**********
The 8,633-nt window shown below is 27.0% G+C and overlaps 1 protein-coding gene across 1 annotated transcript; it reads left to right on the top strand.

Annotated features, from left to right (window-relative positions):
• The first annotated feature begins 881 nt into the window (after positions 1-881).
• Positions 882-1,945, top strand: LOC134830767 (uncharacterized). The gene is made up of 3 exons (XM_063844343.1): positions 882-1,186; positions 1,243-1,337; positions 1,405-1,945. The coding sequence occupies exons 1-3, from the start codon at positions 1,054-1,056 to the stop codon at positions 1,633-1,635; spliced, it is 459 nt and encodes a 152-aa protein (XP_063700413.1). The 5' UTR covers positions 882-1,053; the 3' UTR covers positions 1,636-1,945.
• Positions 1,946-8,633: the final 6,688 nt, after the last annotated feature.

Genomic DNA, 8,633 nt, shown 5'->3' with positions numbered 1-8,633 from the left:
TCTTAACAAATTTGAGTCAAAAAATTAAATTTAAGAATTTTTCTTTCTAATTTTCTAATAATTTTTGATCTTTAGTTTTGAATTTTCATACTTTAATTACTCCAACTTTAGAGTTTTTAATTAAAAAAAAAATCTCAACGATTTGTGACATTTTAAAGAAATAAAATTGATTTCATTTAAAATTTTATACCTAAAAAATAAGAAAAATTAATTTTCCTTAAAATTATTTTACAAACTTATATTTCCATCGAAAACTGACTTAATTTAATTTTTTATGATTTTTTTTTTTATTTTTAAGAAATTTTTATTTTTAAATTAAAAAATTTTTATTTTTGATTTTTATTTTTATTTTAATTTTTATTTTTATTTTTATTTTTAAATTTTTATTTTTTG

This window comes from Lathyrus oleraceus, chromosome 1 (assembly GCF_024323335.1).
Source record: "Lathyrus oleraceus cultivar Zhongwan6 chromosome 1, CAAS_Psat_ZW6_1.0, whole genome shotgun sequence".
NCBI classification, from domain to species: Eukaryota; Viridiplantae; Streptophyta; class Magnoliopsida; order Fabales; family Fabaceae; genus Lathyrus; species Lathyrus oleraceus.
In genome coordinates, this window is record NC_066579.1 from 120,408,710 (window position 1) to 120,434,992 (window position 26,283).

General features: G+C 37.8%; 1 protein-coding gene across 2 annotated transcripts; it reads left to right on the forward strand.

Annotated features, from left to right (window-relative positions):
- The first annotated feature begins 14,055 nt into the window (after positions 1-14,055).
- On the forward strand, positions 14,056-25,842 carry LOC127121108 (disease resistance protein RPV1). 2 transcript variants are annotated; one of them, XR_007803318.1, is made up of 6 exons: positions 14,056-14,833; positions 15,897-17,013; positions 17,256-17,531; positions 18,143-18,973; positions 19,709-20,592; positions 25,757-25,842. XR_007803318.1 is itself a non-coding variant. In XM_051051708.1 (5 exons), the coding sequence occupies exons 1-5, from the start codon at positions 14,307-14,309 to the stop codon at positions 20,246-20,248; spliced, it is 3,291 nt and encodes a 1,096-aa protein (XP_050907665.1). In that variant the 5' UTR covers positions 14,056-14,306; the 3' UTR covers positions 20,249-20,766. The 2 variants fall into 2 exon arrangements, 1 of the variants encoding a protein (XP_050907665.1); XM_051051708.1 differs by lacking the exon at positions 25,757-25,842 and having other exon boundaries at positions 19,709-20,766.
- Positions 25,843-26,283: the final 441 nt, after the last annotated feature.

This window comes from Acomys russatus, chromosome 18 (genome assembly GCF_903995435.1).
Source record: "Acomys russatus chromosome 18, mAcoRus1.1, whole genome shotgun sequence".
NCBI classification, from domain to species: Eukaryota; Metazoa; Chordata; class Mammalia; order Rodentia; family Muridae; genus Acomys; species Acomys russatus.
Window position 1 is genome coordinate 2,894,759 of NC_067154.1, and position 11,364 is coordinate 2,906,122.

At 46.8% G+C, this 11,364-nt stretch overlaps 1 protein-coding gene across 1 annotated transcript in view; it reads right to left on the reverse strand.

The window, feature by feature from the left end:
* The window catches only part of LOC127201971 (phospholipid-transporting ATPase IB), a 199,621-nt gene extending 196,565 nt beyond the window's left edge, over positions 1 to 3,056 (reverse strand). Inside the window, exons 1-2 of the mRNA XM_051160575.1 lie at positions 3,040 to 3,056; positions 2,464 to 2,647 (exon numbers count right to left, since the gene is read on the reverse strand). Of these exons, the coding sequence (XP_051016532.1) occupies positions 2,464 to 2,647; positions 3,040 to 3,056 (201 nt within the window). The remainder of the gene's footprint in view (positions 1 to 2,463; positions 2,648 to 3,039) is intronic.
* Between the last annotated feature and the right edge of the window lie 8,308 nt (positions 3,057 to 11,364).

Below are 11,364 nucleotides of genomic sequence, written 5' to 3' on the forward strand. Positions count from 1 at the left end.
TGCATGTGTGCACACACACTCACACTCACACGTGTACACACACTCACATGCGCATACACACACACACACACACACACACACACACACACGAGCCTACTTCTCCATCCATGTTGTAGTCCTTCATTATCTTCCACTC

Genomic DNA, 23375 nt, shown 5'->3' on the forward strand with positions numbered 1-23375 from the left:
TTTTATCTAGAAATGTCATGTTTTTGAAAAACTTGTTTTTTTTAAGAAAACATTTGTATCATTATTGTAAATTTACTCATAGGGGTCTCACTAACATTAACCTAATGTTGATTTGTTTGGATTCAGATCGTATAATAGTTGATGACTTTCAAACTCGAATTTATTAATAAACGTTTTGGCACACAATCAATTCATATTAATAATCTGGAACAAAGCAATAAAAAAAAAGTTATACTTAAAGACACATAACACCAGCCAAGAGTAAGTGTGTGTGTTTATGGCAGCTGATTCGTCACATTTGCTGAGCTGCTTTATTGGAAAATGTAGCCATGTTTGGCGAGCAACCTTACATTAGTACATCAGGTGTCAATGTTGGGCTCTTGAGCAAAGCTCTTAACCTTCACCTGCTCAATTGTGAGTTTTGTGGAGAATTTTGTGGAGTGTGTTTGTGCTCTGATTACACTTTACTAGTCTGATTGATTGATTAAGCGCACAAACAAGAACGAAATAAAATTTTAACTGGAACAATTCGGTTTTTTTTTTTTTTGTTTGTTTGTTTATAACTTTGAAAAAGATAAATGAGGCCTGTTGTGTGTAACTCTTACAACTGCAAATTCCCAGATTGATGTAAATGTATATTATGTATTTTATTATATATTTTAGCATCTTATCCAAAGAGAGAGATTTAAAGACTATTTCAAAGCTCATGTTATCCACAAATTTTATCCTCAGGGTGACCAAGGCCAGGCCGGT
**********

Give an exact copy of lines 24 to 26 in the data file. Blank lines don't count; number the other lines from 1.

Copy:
* Between the last annotated feature and the right edge of the window lie 8,308 nt (positions 3,057 to 11,364).

Below are 11,364 nucleotides of genomic sequence, written 5' to 3' on the forward strand. Positions count from 1 at the left end.
TGCATGTGTGCACACACACTCACACTCACACGTGTACACACACTCACATGCGCATACACACACACACACACACACACACACACACACACGAGCCTACTTCTCCATCCATGTTGTAGTCCTTCATTATCTTCCACTC